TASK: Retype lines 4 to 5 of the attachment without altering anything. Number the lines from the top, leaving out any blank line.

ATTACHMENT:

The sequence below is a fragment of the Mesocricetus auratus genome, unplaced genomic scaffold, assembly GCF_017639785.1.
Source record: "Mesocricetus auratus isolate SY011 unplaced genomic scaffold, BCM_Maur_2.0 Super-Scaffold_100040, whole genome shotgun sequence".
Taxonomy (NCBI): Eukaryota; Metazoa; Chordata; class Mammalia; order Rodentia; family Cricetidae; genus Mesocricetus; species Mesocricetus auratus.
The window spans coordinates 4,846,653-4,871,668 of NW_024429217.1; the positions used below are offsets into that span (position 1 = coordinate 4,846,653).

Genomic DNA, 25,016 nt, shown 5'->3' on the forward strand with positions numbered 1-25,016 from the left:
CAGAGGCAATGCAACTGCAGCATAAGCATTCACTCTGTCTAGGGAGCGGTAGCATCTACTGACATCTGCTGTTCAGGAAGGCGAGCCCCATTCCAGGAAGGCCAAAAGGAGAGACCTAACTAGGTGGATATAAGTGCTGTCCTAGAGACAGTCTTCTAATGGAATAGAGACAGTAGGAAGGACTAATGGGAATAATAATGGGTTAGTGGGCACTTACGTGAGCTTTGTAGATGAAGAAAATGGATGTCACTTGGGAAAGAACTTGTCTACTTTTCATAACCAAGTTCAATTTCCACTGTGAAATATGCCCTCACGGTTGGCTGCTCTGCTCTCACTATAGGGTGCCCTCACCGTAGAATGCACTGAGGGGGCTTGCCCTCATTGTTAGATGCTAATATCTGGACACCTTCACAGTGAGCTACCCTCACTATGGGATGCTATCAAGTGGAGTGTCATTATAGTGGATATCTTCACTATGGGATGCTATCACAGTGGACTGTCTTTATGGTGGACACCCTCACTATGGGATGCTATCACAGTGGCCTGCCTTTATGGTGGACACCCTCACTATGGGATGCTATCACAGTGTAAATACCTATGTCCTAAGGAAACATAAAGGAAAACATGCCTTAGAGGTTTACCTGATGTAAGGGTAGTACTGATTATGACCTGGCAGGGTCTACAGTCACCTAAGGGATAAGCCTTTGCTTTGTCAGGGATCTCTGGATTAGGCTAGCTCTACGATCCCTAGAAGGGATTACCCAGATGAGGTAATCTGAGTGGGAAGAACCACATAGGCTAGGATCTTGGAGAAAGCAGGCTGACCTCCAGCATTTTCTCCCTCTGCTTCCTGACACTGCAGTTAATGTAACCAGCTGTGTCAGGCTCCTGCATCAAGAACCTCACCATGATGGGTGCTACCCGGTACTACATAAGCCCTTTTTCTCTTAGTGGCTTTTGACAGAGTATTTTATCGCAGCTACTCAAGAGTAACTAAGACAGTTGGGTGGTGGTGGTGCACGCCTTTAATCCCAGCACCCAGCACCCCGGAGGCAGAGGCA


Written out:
The window spans coordinates 4,846,653-4,871,668 of NW_024429217.1; the positions used below are offsets into that span (position 1 = coordinate 4,846,653).

Genomic DNA, 25,016 nt, shown 5'->3' on the forward strand with positions numbered 1-25,016 from the left: